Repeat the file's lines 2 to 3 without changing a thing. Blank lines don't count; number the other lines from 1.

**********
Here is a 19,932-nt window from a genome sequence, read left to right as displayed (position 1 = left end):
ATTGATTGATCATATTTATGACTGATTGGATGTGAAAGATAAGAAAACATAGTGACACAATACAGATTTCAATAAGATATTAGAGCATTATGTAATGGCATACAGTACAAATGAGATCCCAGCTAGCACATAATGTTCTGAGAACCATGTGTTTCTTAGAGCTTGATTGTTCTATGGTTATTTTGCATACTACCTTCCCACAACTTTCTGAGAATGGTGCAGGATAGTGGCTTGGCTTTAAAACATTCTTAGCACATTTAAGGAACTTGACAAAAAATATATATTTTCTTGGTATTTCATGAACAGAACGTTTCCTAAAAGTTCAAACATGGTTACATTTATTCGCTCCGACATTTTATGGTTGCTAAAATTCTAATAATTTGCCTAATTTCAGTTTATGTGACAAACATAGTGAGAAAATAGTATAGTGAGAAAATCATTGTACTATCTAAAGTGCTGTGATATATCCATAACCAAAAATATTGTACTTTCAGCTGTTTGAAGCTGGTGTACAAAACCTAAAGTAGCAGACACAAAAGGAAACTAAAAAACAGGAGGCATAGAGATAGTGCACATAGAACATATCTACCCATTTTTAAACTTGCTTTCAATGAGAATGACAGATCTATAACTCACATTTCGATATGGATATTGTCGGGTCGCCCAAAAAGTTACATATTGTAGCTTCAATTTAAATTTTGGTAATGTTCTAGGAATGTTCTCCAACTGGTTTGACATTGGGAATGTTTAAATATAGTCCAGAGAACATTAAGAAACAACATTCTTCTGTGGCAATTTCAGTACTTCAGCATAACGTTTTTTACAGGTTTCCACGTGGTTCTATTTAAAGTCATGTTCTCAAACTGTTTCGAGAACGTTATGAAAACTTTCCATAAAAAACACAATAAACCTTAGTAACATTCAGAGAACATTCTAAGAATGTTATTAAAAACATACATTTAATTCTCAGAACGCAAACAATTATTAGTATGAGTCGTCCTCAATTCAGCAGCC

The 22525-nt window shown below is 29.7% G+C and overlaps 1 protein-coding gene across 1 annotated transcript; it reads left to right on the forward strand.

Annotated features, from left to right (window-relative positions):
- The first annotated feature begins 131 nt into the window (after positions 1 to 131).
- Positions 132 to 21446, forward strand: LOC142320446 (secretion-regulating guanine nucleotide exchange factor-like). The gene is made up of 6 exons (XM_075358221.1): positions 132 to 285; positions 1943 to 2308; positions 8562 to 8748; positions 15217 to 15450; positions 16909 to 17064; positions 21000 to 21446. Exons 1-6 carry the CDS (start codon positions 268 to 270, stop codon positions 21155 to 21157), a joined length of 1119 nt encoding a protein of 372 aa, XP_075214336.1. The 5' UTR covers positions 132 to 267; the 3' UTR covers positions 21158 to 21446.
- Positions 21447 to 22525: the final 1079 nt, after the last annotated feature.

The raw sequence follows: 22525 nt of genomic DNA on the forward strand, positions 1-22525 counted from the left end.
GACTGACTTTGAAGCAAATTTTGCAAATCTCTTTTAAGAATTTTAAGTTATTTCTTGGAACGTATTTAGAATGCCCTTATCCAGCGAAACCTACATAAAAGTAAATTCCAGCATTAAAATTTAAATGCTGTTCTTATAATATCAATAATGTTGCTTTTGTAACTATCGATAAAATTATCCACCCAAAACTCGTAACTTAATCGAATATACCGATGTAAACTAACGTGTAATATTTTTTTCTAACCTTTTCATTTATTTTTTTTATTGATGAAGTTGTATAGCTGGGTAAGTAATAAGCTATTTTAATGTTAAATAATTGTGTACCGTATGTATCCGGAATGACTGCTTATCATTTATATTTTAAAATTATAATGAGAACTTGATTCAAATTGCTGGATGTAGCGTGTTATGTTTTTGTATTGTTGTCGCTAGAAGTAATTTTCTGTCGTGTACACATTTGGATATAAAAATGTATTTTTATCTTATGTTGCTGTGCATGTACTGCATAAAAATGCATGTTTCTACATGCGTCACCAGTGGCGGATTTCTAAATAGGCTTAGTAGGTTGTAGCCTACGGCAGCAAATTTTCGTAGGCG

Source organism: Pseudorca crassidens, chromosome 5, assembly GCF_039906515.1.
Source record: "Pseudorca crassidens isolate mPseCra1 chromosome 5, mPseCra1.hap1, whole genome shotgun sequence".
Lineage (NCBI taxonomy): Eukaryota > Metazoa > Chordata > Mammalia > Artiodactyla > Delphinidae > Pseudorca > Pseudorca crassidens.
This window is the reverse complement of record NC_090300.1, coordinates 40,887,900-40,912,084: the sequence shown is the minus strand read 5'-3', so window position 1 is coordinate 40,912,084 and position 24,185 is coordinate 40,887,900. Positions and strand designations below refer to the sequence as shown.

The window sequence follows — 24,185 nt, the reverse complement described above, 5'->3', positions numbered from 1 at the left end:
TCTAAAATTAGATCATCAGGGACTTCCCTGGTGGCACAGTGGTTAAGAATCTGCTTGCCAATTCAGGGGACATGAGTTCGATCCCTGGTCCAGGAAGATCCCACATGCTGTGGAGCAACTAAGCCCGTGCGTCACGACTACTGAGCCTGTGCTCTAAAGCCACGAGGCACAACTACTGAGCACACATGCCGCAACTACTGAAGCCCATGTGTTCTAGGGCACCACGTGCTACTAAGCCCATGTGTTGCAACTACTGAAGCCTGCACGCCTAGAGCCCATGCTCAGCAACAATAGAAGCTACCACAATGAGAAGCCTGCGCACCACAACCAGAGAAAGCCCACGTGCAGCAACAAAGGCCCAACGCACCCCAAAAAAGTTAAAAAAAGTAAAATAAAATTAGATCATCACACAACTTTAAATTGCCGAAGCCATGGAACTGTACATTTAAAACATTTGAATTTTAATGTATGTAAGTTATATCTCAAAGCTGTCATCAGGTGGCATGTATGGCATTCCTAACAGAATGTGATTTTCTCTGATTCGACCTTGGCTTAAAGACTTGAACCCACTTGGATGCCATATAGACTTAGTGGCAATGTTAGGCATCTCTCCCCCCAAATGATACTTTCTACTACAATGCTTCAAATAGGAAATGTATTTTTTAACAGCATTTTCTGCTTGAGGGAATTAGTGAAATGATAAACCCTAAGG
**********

ATTGATTGATCATATTTATGACTGATTGGATGTGAAAGATAAGAAAACATAGTGACACAATACAGATTTCAATAAGATATTAGAGCATTATGTAATGGCATACAGTACAAATGAGATCCCAGCTAGCACATAATGTTCTGAGAACCATGTGTTTCTTAGAGCTTGATTGTTCTATGGTTATTTTGCATACTACCTTCCCACAACTTTCTGAGAATGGTGCAGGATAGTGGCTTGGCTTTAAAACATTCTTAGCACATTTAAGGAACTTGACAAAAAATATATATTTTCTTGGTATTTCATGAACAGAACGTTTCCTAAAAGTTCAAACATGGTTACATTTATTCGCTCCGACATTTTATGGTTGCTAAAATTCTAATAATTTGCCTAATTTCAGTTTATGTGACAAACATAGTGAGAAAATAGTATAGTGAGAAAATCATTGTACTATCTAAAGTGCTGTGATATATCCATAACCAAAAATATTGTACTTTCAGCTGTTTGAAGCTGGTGTACAAAACCTAAAGTAGCAGACACAAAAGGAAACTAAAAAACAGGAGGCATAGAGATAGTGCACATAGAACATATCTACCCATTTTTAAACTTGCTTTCAATGAGAATGACAGATCTATAACTCACATTTCGATATGGATATTGTCGGGTCGCCCAAAAAGTTACATATTGTAGCTTCAATTTAAATTTTGGTAATGTTCTAGGAATGTTCTCCAACTGGTTTGACATTGGGAATGTTTAAATATAGTCCAGAGAACATTAAGAAACAACATTCTTCTGTGGCAATTTCAGTACTTCAGCATAACGTTTTTTACAGGTTTCCACGTGGTTCTATTTAAAGTCATGTTCTCAAACTGTTTCGAGAACGTTATGAAAACTTTCCATAAAAAACACAATAAACCTTAGTAACATTCAGAGAACATTCTAAGAATGTTATTAAAAACATACATTTAATTCTCAGAACGCAAACAATTATTAGTATGAGTCGTCCTCAATTCAGCAGCC

The 22525-nt window shown below is 29.7% G+C and overlaps 1 protein-coding gene across 1 annotated transcript; it reads left to right on the forward strand.